Flashcards in Chapter 33 Activity Deck (47)
What action milestones would you expect to see in an infant that is 3 to 6 months old?
ability to sit and head control
sits steadily, rolls over, crawls, pulls up,
progress towards unassisted walking, can pick up small objects
What actions milestones would you expect to see toddlers complete by 15 months?
can stack blocks, string large beads, dress themselves
What action milestones would you expect to see from a child by age 4?
negotiate stairs, walk backward, hop on one foot
skip, jump rope, jump off heights and several steps, can manipulate small writing instruments, all basic mechanisms for locomotion
what physical milestones would you expect to see from an adolescent?
What are the assessment concerns?
growth spurts, secondary sex characteristics appear,
determining activity level and type of regular exercise, screen for scoliosis ,muscle mass , tone and joint mobility
What are some problems with the muscular, skeletal, and nervous systems that can affect mobility?
Congenital abnormalities - scoliosis
Problems with bone formation or muscle development - age related problems like osteoporosis
Trauma to the musculoskeletal system - sprains, strains, and dislocations
problems affecting the central nervous system - stroke or head trauma can damage the motor cortex and may produce temporary or permanent voluntary impairment
What are the effects of immobility on the cardiovascular system?
increased cardiac workload due to venous return
risk for orthostatic hypotension
Risk for venous thrombosis
What are the effects of immobility on the respiratory system?
decreases the depth of respiration
decreases the rate of respiration
pooling of secretions because it cant move
impaired gas exchange
What are the effects of immobility on the gastrointestinal system?
disturbance in appetite
altered protein metabolism
altered digestion and utilization of nutrients
What are the effects of immobility on urinary system?
Increase in urinary stasis that can lead to UTI
Increased risk for renal calculi
decreased bladder muscle tone
What are the effects of immobility on musculoskeletal system
decreased muscle size, tone and strength
decreased joint flexibility
decreased endurance and stability
increased risk for contracture formation
What are the effects of immobility on metabolic system?
increased risk for electrolyte imbalance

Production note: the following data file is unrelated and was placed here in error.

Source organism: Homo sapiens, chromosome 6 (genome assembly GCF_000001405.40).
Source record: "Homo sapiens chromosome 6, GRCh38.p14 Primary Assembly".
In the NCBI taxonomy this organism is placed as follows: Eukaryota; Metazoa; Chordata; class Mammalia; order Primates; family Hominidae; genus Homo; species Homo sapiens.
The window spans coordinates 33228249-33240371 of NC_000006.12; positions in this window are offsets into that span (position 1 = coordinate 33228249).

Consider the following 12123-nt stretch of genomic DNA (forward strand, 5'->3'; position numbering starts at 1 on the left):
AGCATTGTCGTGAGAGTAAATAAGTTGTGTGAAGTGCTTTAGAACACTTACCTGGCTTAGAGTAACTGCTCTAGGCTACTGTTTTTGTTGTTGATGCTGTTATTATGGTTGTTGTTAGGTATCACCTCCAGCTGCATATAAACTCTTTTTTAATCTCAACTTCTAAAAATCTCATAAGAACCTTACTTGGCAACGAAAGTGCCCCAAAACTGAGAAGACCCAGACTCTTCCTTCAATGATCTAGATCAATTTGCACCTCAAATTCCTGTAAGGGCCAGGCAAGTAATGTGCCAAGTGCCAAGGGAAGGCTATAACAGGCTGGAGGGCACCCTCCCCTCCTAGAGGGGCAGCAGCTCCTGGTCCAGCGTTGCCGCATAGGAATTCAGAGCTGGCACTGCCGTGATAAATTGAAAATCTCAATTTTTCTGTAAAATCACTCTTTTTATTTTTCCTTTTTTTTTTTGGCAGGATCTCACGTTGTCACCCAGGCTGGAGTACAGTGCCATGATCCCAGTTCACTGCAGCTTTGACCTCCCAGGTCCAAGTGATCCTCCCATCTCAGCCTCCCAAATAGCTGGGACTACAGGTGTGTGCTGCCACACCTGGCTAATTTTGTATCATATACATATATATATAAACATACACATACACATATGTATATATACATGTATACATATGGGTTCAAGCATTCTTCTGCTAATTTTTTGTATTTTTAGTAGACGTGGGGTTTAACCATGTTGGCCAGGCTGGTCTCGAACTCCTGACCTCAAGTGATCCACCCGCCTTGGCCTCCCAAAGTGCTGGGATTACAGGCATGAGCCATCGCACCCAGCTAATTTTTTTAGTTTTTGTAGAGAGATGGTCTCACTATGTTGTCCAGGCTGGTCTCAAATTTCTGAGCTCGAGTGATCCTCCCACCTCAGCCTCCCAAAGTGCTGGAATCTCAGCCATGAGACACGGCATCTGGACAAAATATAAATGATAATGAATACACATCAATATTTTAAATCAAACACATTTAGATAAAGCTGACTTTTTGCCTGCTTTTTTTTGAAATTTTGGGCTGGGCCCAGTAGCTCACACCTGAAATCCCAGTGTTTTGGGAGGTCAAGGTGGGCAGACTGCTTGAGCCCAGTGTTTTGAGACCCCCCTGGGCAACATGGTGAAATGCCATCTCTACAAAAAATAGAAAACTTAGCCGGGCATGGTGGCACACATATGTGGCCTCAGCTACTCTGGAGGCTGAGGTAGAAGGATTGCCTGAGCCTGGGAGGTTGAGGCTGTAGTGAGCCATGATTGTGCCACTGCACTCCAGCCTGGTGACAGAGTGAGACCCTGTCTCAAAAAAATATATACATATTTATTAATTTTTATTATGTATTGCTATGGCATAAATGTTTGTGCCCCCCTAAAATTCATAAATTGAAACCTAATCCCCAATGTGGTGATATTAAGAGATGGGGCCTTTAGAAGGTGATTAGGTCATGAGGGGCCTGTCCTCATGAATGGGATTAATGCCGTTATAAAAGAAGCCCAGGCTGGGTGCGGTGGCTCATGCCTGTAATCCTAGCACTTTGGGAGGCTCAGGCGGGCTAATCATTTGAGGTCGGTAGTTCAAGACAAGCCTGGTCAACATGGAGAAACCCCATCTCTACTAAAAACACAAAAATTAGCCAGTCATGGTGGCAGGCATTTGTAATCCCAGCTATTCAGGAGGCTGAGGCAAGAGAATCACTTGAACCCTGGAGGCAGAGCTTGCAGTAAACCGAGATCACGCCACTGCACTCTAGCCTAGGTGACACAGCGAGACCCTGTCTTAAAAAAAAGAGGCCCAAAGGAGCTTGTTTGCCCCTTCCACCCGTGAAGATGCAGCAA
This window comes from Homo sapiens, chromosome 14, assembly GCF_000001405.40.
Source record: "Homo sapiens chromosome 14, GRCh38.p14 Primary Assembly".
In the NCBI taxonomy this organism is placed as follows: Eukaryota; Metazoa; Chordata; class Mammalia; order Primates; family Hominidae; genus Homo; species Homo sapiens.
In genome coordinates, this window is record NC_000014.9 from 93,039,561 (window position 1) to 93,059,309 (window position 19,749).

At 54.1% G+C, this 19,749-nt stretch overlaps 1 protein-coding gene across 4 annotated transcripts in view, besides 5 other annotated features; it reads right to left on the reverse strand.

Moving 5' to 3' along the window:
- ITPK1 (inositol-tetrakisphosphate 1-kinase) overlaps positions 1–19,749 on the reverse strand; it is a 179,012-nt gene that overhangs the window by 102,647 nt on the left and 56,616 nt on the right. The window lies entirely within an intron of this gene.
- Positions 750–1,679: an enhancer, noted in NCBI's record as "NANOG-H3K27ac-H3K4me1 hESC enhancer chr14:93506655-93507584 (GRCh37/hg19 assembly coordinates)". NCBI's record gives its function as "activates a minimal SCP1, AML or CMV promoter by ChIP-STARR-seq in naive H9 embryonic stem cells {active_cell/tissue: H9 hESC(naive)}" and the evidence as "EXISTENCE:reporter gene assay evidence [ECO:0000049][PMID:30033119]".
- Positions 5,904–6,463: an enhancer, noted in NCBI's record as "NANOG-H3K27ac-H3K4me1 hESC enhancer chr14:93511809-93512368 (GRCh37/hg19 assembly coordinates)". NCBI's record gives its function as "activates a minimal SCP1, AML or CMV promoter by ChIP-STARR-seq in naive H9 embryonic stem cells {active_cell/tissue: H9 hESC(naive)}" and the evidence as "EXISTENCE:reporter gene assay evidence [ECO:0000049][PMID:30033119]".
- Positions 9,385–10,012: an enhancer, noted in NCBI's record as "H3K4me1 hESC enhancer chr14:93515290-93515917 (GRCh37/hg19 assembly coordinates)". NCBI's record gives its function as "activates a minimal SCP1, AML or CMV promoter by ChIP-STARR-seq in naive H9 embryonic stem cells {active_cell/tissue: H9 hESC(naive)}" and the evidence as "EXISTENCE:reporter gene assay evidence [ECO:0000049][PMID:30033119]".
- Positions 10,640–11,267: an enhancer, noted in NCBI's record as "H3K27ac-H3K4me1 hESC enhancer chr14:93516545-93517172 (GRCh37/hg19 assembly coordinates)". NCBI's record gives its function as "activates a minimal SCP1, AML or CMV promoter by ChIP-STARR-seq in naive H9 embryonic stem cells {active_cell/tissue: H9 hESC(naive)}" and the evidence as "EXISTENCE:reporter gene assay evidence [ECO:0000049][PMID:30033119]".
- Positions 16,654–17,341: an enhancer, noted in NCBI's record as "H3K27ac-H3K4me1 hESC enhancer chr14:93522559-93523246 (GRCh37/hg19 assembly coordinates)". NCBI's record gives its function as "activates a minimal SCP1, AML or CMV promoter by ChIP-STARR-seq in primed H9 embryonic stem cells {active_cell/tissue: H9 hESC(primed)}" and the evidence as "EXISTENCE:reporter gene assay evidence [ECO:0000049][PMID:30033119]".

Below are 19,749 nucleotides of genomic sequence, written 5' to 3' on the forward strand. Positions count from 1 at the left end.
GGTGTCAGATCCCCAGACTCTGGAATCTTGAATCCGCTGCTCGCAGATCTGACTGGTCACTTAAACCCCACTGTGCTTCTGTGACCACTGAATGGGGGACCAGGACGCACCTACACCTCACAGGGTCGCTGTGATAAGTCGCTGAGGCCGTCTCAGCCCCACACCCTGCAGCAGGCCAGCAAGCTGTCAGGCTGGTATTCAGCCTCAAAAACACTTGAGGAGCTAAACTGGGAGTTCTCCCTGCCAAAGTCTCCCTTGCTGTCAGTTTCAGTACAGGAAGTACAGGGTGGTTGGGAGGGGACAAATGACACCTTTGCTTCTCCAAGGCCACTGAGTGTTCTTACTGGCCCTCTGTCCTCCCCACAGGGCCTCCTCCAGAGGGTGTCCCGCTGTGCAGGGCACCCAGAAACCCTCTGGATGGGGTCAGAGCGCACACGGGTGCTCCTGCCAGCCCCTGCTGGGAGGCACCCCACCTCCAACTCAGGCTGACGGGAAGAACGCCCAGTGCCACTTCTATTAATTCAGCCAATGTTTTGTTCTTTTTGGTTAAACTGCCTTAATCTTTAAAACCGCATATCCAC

altered exchange of nutrients and gases
What are the effects of immobility on integumentary system
increased risk for skin breakdown and formation of pressure ulcers
What are the effects of immobility on psychological well-being?
increased sense of powerlessness, decreased self-concept, decreased social interaction, decreased sensory stimulation, altered sleep-wake pattern, increased risk for depression
What is isotonic, isokinetic, and isometric exercises?
isotonic - involves muscle shortening and active movement
Isokinetic- muscle contraction with resistance
isometric - static contration
When do you need to consult a physician prior to starting an exercise regimen?
if sedentary and over 35, or if you have a current or past cardiovascular condition, asthma, diabetes, osteoporosis, obesity
What is a contracture ?
What is ankylosis?
permanent shortening of muscles due to having been contracted too long.
its a consolidation or immobilization of a joint, can be permanent
When does the physical assessment start? What should you be looking for in terms of action?
As soon as the patient walks into the room
Ease of movement and gait
joint structure and function
Muscle mass, tone and strength
What is critical when moving patients?
Maintaining proper alignment to protect from injury
When communicating action to patients with dementia what form of communication should be used and why?
Positive communication in short easy to understand terms, this is to avoid confusion in what you need.
Do not say " dont sit down"
Say " stand up"
When is a patient considered fully dependent when transferring?
How should the nurse respond?
When the nurse has to support 35 or more lbs of the patients weight
use assistive devices
What are trochanter rolls used for?
To support the hips and legs so that the femurs do not rotate outward
If a foot remains unsupported to long in an immobile patient, what are the complications that could arise and why?
if the foot remains unsupported it will be in the plantar flexion position which could contribute to foot drop
this is when, heel toe walking is impossible because the toes land first.
What is Fowler's position? What is it used for primarily?
What is high Fowler's?
What is low Fowler's?
What areas in Fowler's are in the most danger for skin breakdown?
When the head of the bed is elevated between 45-60 degrees.
Fowler's is used to promote cardiac and respiratory functioning
90 degree elevation
30 degrees elevation
The heels, the sacrum, and scapulae are at risk for skin break down
What is the oblique position? Why is it used?
Modified lateral position where the patient's top leg is flexed at the hip approx 30 degrees and the knew flexed at 35. calf of upper leg is positioned behind the midline pillows support the back and patient's top leg.
Used to relieve pressure off trochanter area
What is the Sim's position? What areas of the body should we be most concerned with for pressure?
Modified lateral position where lower arm is behind the patient and upper arm is flexed
anterior aspects of humerous, clavicle and illium
What position is contraindicated for people with spinal problems?
How often should you check the legs when using antiembolism stockings?
Do they require an order?
at least once every 8 hours
What are the three main categories of joints?
diarthritic (synovial) - moveable
amphiarthritic (cartilagenous)- slightly movable
synarthritic (fibrous)- immovable
What is a condyloid joint? what movement ? give example?
oval head of one bone fits into cavity of another
flexion-extension and abduction-adduction